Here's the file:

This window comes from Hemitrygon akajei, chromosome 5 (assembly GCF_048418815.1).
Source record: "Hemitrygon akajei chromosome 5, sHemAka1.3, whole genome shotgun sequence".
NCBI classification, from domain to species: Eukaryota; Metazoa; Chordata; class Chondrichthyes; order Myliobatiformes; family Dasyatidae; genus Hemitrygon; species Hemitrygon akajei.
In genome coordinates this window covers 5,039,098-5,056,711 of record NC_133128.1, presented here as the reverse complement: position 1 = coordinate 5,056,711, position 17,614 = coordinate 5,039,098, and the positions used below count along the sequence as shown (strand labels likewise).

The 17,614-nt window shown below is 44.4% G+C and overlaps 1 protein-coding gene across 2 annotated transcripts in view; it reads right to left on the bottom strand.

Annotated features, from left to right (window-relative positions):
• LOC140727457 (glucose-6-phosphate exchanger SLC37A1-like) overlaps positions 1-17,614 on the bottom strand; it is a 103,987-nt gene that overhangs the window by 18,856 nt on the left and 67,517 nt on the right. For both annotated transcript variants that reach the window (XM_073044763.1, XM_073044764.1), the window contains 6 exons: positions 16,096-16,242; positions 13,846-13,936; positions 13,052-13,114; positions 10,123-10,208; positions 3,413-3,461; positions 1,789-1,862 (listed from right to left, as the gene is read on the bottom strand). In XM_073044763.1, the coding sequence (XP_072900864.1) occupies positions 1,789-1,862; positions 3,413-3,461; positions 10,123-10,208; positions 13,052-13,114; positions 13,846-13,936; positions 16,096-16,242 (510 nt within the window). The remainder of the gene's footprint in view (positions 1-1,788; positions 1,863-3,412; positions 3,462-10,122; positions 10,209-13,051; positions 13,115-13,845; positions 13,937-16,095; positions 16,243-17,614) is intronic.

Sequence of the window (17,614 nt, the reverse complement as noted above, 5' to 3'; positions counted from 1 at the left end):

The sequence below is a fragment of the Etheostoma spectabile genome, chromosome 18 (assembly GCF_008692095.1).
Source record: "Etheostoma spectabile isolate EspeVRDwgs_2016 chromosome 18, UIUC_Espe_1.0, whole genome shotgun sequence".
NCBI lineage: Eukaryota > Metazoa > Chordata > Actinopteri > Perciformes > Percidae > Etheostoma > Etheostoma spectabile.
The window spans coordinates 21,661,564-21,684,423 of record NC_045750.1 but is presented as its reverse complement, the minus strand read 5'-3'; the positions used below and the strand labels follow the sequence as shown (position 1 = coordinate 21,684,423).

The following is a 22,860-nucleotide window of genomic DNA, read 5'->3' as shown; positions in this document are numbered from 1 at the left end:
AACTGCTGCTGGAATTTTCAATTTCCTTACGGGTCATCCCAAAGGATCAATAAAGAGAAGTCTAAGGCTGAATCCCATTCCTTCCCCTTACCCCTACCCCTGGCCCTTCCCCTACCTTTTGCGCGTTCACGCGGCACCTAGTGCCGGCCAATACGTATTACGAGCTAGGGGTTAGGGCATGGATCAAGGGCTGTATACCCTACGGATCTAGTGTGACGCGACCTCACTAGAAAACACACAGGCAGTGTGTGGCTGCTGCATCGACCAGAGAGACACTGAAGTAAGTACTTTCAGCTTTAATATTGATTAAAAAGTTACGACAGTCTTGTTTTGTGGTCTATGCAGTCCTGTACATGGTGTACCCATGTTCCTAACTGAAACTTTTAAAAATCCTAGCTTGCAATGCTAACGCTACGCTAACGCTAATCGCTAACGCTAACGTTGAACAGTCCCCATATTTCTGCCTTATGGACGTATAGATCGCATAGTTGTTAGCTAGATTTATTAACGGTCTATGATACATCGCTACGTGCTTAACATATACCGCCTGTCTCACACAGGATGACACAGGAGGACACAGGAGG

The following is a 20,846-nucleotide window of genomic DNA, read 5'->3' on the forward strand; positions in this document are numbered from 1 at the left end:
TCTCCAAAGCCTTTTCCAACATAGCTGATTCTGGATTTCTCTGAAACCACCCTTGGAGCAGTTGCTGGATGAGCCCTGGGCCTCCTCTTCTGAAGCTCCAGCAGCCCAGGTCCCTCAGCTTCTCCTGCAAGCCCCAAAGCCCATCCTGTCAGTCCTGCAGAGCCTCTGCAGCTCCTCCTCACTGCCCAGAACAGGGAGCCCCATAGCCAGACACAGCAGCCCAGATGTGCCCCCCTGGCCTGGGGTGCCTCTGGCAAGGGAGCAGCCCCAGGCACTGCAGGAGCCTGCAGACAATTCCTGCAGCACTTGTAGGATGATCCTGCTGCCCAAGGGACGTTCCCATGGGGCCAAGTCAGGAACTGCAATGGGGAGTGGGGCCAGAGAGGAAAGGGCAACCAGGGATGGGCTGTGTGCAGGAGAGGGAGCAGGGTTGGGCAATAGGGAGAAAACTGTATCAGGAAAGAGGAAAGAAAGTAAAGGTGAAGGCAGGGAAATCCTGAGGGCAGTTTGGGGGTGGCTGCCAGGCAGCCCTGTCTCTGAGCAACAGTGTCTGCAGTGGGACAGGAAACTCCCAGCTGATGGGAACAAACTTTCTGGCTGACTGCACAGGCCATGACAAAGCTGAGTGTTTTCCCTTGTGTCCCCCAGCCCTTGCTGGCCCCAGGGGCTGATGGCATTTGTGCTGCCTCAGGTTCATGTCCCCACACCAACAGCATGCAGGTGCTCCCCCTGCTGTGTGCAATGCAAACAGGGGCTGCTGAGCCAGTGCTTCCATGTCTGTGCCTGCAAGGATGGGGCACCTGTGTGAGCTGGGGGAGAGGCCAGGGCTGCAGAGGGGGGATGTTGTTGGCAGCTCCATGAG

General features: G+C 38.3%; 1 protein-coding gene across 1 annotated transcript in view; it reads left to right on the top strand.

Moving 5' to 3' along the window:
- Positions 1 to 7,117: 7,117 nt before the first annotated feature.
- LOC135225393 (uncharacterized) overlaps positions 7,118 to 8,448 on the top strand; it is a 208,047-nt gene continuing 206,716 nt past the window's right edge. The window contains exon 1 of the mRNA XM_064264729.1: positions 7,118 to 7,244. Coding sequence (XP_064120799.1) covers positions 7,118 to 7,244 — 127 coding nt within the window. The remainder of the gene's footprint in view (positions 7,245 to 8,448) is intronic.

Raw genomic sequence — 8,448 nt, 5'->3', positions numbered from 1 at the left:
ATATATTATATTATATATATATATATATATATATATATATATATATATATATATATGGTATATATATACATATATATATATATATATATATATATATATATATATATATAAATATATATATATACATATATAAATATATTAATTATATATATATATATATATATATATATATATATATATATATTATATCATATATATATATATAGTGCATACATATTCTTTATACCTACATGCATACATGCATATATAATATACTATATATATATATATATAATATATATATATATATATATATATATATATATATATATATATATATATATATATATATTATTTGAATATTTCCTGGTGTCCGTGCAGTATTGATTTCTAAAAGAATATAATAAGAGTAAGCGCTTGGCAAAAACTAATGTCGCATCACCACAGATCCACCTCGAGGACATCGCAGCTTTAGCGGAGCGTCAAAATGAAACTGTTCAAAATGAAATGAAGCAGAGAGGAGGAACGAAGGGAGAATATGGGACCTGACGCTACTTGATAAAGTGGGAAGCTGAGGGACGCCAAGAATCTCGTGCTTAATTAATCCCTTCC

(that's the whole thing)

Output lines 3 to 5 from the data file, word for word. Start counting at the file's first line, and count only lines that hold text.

NCBI classification, from domain to species: Eukaryota; Metazoa; Chordata; class Chondrichthyes; order Myliobatiformes; family Dasyatidae; genus Hemitrygon; species Hemitrygon akajei.
In genome coordinates this window covers 5,039,098-5,056,711 of record NC_133128.1, presented here as the reverse complement: position 1 = coordinate 5,056,711, position 17,614 = coordinate 5,039,098, and the positions used below count along the sequence as shown (strand labels likewise).

The 17,614-nt window shown below is 44.4% G+C and overlaps 1 protein-coding gene across 2 annotated transcripts in view; it reads right to left on the bottom strand.